Film Scouts Reviews

"Bringing Out the Dead"

by Richard Schwartz

It's been a long wait for the celluloid reunion of director Martin Scorsese and screenwriter Paul Schrader, but, while their gritty "Bringing Out the Dead" deftly revisits the same stylistic territory as "Taxi Driver," the new film suffers from a storyline that seems unwilling to head in any strong direction.

Based on a Joe Connelly novel, its easy to see why this subject appealed to Scorsese and Schrader, given their previous collaboration. Through the eyes of burnt-out paramedic Frank Pierce (Nicolas Cage), "Dead" reveals a coarse urban wasteland run amuck with junkies, alcoholics, prostitutes, drug dealers, diseased patients and their apathetic caretakers. Even though the prologue informs, "This story takes place in New York City sometime in the early 1990s," a.k.a. pre-Rudy's Renaissance, this raw view of Manhattan feels hopelessly hackneyed and dated, even if it was Scorsese himself who crafted this original vision twenty-five years ago. Still, this sense of despair and tumult lends itself effectively to helping establish a chaotic, almost hallucinogenic tone, aided by DP Robert Richardson's sharp visuals, regular Thelma Schoonmaker's nimble cutting and a wise soundtrack selection that can best be described as "Motown Punk." Accordingly, this film's look and feel reach a dizzying, maddening level that "Summer of Sam" only sought to achieve.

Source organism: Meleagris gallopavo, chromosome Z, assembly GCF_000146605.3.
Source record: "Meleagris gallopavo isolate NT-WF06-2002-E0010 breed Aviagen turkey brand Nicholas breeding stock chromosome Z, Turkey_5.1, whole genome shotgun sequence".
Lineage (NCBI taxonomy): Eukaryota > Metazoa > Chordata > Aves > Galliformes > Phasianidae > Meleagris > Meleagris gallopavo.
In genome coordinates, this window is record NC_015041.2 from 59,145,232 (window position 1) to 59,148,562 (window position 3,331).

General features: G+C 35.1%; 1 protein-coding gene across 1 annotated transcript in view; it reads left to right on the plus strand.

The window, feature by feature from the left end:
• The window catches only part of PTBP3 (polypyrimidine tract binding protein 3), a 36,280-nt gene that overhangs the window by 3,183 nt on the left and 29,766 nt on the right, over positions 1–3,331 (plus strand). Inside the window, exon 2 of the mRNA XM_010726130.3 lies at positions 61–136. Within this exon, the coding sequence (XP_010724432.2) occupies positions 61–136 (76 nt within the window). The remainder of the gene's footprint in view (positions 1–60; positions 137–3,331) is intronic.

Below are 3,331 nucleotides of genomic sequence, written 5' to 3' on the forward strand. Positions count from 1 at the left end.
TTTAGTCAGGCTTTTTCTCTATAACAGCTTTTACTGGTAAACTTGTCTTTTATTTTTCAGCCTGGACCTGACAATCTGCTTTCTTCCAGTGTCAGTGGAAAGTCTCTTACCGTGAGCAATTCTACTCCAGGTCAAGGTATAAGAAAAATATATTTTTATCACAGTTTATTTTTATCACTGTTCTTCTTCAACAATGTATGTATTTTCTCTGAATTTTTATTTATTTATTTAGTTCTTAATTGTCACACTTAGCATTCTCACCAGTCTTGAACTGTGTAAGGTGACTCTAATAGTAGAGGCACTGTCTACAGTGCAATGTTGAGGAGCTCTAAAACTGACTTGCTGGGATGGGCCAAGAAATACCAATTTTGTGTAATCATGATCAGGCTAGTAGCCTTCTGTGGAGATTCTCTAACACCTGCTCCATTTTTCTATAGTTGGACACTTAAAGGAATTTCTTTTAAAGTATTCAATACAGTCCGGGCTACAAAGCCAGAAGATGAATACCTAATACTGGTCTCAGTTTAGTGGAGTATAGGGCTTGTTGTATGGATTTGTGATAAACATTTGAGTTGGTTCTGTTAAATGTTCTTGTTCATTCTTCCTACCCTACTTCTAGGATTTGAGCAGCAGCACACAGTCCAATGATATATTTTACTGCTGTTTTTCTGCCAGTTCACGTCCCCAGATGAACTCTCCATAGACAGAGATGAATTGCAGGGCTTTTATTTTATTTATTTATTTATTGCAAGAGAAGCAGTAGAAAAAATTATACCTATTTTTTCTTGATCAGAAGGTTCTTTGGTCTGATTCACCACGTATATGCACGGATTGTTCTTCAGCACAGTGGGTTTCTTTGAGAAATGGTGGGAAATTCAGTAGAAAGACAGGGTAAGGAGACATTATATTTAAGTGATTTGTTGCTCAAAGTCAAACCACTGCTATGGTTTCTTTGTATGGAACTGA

It's the plot, however, that is wanting. Pierce is burnt-out, haunted by the recurring vision of a young girl who died in his arms, losing a personal inner-struggle after countless patients have expired under his watch. He meets the daughter of a heart-attack victim (Patricia Arquette, Cage's real-life partner) and seems to form some kind of bond with her, though it this is never quite defined. Pierce unsuccessfully attempts to get fired and, at the end of his string, submits to bizarre substance elevation in a new-age drug den oddly contained in a high-rise public housing structure.

None of it really tracks, and, beyond discouraging folks to enroll in the emergency medical tech profession, the film's impact seems rather blunt. It almost works, however, for the diversions &emdash; the visual dazzle and amusing performances by the supporting cast, notably Tom Sizemore and Ving Rhames as Pierce's ambulance cohorts and Afemo Omilami as a sunglassed militant hospital security guard named Griss. Also listen for the voices of Scorsese and Queen Latifah as dispatchers.

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